Abedin is a practicing Muslim who was partly raised in Saudi Arabia; Weiner, of course, is Jewish. But religion plays virtually no role in the film. Nor do disputed allegations about the Abedin family’s purported connections to groups and publications tied to the Muslim Brotherhood. The film also makes no mention of how Abedin managed to hold three different jobs in the Clinton empire simultaneously after her husband’s resignation from Congress—as a “special government employee,” or SGE, at the State Department while working at home in New York, at the William J. Clinton Foundation, and at Teneo Holdings, a global strategic-consulting firm that is tied to the Clintons and until recently, headed by a Clinton family friend.

Sculpted from over 400 hours of footage, the film instead sticks closely to its core—Weiner’s fall from political grace and the relationship between him and his wife. And in the end, it is hard not to feel compassion for both as individuals, and as a couple, seemingly bound by love, political ambition, and who knows what else. Yet in this intimate, unflinching exploration of marriage and political failure, a viewer is left with questions: Why on earth would this brash, talented politician send out such photos if he weren’t crazy? Why did Weiner and perhaps Abedin think he could run for mayor when more photos were bound to surface? And given the sorrow that permeates so many images of Abedin in this disciplined documentary, why would she stay with him? Surely his political prospects are nil.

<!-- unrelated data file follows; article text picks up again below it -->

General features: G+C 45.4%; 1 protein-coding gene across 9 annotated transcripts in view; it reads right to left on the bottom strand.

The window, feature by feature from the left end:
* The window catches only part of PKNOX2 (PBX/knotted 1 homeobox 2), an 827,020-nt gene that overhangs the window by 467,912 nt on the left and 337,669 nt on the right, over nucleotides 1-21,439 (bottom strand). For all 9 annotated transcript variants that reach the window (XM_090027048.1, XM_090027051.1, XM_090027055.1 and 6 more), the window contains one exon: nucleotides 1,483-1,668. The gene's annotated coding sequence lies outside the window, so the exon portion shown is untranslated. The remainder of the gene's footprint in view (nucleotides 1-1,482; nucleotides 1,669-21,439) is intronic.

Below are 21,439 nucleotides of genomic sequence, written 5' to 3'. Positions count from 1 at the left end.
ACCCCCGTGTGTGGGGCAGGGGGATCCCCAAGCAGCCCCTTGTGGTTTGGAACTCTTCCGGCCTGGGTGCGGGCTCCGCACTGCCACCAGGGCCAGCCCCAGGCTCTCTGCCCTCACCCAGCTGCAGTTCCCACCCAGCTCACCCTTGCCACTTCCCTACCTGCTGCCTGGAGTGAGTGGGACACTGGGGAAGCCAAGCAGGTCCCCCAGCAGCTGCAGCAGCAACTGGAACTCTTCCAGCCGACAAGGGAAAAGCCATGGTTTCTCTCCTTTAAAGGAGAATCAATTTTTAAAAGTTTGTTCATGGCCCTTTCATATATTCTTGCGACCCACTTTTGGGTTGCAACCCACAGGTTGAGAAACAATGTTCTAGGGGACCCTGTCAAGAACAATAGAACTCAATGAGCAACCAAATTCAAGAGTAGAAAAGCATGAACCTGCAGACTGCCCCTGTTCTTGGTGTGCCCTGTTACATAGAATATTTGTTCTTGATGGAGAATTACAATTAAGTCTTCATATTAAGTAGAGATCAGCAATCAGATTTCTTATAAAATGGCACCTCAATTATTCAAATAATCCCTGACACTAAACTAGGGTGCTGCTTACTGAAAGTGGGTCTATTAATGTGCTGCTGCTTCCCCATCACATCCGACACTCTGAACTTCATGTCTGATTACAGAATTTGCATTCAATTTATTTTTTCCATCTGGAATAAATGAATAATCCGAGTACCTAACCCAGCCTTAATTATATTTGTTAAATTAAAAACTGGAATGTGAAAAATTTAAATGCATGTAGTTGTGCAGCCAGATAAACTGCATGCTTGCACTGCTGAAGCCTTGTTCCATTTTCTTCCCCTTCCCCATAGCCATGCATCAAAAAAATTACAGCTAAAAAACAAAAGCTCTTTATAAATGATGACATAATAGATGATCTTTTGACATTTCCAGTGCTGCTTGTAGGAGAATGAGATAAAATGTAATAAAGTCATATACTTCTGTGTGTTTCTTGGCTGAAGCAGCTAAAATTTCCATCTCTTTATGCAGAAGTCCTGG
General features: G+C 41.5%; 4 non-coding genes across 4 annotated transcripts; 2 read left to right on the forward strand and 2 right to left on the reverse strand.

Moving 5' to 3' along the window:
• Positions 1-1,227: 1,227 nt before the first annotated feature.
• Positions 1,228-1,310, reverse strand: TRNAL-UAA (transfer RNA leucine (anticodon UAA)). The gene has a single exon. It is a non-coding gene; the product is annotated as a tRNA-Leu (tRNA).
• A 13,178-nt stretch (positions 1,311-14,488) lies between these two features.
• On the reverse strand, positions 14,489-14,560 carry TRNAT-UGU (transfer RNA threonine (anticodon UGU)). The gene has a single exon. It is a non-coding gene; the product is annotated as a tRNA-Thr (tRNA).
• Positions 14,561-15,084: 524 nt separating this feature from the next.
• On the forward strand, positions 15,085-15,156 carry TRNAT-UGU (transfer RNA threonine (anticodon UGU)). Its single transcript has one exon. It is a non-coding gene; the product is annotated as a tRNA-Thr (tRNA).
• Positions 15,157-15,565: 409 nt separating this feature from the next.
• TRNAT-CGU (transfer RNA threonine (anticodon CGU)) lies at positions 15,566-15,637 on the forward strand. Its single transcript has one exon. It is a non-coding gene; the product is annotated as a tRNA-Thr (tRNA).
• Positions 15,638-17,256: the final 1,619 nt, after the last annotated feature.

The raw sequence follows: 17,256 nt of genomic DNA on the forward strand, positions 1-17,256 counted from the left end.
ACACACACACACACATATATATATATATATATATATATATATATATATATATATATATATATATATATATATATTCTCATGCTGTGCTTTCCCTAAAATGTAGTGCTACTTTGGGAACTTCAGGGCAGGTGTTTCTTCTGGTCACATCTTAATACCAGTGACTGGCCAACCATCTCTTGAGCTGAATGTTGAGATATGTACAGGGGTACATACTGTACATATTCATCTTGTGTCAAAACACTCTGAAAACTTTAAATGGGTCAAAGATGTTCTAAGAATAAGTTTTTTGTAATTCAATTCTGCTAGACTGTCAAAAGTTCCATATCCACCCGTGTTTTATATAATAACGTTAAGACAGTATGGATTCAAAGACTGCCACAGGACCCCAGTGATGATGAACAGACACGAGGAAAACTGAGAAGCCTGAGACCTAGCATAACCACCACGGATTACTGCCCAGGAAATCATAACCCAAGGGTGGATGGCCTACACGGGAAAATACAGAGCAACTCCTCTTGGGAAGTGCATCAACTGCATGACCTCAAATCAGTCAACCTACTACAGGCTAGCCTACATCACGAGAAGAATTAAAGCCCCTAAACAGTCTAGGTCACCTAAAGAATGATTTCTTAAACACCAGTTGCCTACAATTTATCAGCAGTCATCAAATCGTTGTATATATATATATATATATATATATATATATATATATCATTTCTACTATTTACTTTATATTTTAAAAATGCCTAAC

Or perhaps not. Given the Trumpian low to which American politics have descended, Weiner’s political demise may no longer be assured. If gossip, scandal, and spectacle become the campaign order of the day, why should Anthony Weiner not have yet another shot at the brass ring? For all his mishegas, Weiner was actually a committed and successful politician. One thing seems certain, though: Even if Huma and the voters of New York were to ever forgive Weiner his sexting habits, it is unlikely that Kriegman and Steinberg will be asked to film the sequel.